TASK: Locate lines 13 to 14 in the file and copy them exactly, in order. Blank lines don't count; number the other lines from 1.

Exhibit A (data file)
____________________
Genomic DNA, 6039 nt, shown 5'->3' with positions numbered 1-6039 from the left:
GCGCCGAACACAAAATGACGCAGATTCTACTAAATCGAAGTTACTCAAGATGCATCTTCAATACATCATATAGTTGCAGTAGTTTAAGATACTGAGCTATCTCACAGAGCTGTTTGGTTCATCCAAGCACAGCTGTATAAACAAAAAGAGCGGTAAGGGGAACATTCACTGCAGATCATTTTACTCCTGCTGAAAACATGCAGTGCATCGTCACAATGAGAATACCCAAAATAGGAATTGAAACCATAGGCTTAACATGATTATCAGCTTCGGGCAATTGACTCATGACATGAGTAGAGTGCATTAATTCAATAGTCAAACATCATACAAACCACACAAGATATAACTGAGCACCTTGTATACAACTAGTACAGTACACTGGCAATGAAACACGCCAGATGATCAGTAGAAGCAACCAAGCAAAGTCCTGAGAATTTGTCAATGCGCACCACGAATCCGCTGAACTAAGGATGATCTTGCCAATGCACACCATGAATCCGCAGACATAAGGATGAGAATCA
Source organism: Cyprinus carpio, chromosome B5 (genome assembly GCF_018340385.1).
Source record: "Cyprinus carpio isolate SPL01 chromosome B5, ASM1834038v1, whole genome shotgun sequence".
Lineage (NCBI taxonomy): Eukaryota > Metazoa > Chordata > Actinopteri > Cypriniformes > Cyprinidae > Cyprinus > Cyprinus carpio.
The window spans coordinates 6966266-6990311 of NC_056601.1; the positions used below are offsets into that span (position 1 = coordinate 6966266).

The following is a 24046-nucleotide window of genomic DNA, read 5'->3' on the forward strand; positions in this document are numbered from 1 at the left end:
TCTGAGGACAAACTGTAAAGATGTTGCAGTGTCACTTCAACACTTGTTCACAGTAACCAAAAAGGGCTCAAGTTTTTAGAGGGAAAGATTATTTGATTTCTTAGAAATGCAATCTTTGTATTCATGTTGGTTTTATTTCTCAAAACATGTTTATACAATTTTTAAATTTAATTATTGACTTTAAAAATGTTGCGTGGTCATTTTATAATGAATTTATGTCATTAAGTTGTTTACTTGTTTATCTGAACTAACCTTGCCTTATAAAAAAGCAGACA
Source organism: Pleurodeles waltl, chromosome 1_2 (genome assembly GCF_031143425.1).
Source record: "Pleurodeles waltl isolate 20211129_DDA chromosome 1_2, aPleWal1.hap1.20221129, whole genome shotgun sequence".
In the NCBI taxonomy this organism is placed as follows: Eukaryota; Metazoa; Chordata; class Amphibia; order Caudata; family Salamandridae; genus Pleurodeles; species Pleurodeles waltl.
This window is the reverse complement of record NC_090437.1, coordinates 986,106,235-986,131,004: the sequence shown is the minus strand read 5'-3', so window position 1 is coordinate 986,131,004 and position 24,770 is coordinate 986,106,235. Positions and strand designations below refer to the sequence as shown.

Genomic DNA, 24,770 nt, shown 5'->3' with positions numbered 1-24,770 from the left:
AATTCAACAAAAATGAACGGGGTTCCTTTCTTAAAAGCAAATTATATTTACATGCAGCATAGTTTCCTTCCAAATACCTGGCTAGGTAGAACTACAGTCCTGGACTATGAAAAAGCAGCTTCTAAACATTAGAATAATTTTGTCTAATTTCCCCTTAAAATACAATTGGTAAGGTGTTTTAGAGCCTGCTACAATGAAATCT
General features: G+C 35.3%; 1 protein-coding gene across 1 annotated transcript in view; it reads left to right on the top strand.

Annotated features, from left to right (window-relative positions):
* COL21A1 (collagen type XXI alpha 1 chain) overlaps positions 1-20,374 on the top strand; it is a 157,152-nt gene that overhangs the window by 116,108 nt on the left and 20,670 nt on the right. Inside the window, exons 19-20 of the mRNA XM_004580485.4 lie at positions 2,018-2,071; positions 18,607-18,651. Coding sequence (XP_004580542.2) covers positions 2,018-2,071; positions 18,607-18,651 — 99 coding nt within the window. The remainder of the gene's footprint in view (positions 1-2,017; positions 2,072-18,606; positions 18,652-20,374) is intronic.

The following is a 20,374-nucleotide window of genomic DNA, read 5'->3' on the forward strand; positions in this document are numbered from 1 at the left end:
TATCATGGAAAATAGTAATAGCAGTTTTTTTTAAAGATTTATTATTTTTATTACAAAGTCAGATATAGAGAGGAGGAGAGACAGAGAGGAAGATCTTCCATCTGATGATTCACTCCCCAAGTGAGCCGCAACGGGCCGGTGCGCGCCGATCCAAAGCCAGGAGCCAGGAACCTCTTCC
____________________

Genomic DNA, 24,770 nt, shown 5'->3' with positions numbered 1-24,770 from the left:
AATTCAACAAAAATGAACGGGGTTCCTTTCTTAAAAGCAAATTATATTTACATGCAGCATAGTTTCCTTCCAAATACCTGGCTAGGTAGAACTACAGTCCTGGACTATGAAAAAGCAGCTTCTAAACATTAGAATAATTTTGTCTAATTTCCCCTTAAAATACAATTGGTAAGGTGTTTTAGAGCCTGCTACAATGAAATCT